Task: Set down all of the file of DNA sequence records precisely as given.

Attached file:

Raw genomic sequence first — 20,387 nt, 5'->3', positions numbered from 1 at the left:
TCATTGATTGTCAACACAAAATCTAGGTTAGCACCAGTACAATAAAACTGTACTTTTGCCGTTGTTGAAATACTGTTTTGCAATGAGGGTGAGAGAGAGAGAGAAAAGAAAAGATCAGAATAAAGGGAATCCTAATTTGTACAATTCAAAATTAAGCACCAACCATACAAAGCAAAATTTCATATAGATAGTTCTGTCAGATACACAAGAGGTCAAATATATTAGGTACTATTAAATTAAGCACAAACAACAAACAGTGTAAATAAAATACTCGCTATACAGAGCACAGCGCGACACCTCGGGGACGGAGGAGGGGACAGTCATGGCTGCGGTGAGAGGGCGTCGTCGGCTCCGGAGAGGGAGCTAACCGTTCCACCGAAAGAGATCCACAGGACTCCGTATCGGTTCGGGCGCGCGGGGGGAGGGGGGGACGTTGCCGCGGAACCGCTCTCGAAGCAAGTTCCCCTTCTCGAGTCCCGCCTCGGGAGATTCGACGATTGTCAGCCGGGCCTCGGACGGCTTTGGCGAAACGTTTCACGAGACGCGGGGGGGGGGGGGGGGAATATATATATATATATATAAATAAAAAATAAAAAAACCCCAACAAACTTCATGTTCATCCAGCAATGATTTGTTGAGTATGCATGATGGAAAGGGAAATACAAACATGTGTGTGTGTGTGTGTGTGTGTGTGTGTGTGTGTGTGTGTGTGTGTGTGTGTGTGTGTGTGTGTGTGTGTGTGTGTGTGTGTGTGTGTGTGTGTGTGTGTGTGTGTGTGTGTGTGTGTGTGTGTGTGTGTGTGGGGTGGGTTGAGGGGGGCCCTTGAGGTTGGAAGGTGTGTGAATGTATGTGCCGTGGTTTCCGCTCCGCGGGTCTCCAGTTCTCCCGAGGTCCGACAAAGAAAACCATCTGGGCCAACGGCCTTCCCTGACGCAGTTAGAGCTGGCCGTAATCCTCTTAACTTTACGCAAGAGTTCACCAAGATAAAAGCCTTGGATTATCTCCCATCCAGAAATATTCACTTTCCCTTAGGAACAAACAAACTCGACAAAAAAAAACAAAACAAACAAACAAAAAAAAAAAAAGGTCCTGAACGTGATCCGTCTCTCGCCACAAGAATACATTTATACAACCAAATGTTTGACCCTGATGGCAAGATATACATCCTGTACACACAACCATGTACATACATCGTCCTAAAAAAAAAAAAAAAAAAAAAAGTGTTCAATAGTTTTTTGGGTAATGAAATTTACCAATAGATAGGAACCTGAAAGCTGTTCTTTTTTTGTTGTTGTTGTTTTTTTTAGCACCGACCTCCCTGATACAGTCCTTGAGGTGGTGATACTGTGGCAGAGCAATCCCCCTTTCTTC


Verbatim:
Raw genomic sequence first — 20,387 nt, 5'->3', positions numbered from 1 at the left:
TCATTGATTGTCAACACAAAATCTAGGTTAGCACCAGTACAATAAAACTGTACTTTTGCCGTTGTTGAAATACTGTTTTGCAATGAGGGTGAGAGAGAGAGAGAAAAGAAAAGATCAGAATAAAGGGAATCCTAATTTGTACAATTCAAAATTAAGCACCAACCATACAAAGCAAAATTTCATATAGATAGTTCTGTCAGATACACAAGAGGTCAAATATATTAGGTACTATTAAATTAAGCACAAACAACAAACAGTGTAAATAAAATACTCGCTATACAGAGCACAGCGCGACACCTCGGGGACGGAGGAGGGGACAGTCATGGCTGCGGTGAGAGGGCGTCGTCGGCTCCGGAGAGGGAGCTAACCGTTCCACCGAAAGAGATCCACAGGACTCCGTATCGGTTCGGGCGCGCGGGGGGAGGGGGGGACGTTGCCGCGGAACCGCTCTCGAAGCAAGTTCCCCTTCTCGAGTCCCGCCTCGGGAGATTCGACGATTGTCAGCCGGGCCTCGGACGGCTTTGGCGAAACGTTTCACGAGACGCGGGGGGGGGGGGGGGGAATATATATATATATATATAAATAAAAAATAAAAAAACCCCAACAAACTTCATGTTCATCCAGCAATGATTTGTTGAGTATGCATGATGGAAAGGGAAATACAAACATGTGTGTGTGTGTGTGTGTGTGTGTGTGTGTGTGTGTGTGTGTGTGTGTGTGTGTGTGTGTGTGTGTGTGTGTGTGTGTGTGTGTGTGTGTGTGTGTGTGTGTGTGTGTGTGTGTGTGTGTGTGTGTGTGTGTGGGGTGGGTTGAGGGGGGCCCTTGAGGTTGGAAGGTGTGTGAATGTATGTGCCGTGGTTTCCGCTCCGCGGGTCTCCAGTTCTCCCGAGGTCCGACAAAGAAAACCATCTGGGCCAACGGCCTTCCCTGACGCAGTTAGAGCTGGCCGTAATCCTCTTAACTTTACGCAAGAGTTCACCAAGATAAAAGCCTTGGATTATCTCCCATCCAGAAATATTCACTTTCCCTTAGGAACAAACAAACTCGACAAAAAAAAACAAAACAAACAAACAAAAAAAAAAAAAGGTCCTGAACGTGATCCGTCTCTCGCCACAAGAATACATTTATACAACCAAATGTTTGACCCTGATGGCAAGATATACATCCTGTACACACAACCATGTACATACATCGTCCTAAAAAAAAAAAAAAAAAAAAAAGTGTTCAATAGTTTTTTGGGTAATGAAATTTACCAATAGATAGGAACCTGAAAGCTGTTCTTTTTTTGTTGTTGTTGTTTTTTTTAGCACCGACCTCCCTGATACAGTCCTTGAGGTGGTGATACTGTGGCAGAGCAATCCCCCTTTCTTC